Licensing authorities provide a variety of functions in order to maintain both their validity and their value. It is when they deviate from either — or both — that the opportunity for disruption arises, even in the financial space.
I am a huge fan of James Bond and fascinated by the “License to Kill” he carries! Bond’s ability to maintain order amongst anarchy seemed to both validate and create value for the existence of his “license.”
When you contrast this example to “The Bourne Identity,” you start to see the questionable nature of validity. Think about the numerous “free agents” used to track down and “neutralize” Jason Bourne. You may begin to wonder about what “licensing” someone like Bond is really meant to achieve!
If you can extend this thought process to the licensing of taxis, you start to see why the Uber model attacked not just the profession, but the very act of “licensing” that municipalities hold dear. Safety, pricing, training and other value-drivers didn’t seem to resonate with the public, as more people increasingly drifted to the ride-sharing model.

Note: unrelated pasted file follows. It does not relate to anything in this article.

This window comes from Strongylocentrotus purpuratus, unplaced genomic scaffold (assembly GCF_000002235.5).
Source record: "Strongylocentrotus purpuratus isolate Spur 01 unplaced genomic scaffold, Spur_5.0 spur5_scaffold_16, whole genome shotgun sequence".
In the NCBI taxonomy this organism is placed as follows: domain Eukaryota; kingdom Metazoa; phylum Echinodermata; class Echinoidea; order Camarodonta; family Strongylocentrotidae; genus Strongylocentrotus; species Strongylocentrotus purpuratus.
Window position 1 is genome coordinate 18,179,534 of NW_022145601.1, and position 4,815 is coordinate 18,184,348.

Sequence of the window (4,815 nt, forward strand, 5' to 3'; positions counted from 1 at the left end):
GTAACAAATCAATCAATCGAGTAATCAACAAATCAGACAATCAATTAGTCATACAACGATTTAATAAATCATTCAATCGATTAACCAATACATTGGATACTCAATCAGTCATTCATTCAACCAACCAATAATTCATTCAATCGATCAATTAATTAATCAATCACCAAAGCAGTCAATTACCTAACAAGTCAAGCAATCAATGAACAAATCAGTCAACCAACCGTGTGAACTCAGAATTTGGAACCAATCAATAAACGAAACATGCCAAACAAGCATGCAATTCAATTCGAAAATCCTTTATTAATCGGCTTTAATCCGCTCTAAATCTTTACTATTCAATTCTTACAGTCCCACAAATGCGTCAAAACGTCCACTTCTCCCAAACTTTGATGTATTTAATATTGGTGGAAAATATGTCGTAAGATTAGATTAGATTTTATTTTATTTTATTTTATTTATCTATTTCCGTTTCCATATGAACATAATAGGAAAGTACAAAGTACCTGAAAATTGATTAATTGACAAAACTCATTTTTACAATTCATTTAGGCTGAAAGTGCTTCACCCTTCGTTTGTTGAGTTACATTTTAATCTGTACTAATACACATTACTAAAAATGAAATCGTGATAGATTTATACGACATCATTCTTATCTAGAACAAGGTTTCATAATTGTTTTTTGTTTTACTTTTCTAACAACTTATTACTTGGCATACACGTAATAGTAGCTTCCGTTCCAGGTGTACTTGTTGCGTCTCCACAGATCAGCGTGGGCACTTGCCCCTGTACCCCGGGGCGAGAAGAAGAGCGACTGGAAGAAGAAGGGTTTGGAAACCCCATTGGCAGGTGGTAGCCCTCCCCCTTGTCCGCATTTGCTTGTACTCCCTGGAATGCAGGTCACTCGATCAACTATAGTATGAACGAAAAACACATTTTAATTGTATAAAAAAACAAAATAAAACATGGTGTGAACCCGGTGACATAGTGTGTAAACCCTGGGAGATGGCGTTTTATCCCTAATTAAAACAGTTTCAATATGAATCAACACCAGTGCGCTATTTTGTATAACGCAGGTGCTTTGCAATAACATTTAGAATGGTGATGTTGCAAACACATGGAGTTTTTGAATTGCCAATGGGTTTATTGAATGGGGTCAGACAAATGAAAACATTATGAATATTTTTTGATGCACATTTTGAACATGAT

And then came a more interesting development with Uber’s use of “surge pricing,” which adjusts prices in response to demand. This shift is very much akin to price discovery that happens in a marketplace, making it dynamic and self-adjusting. The exchange of the future is here with surge-pricing for ride-sharing apps.
Licensed brokers or financial advisers, already under threat from the robos, seem to be spiraling in this path of trying to demonstrate the validity and value of their licenses. Some interesting commercials even reference the fact that “the world is changing” and old models are no longer valid.
Do you think that licensed brokers will be the next to go, following suit of licensed taxi drivers? If so, then, how do you see the evolution of the financial adviser industry?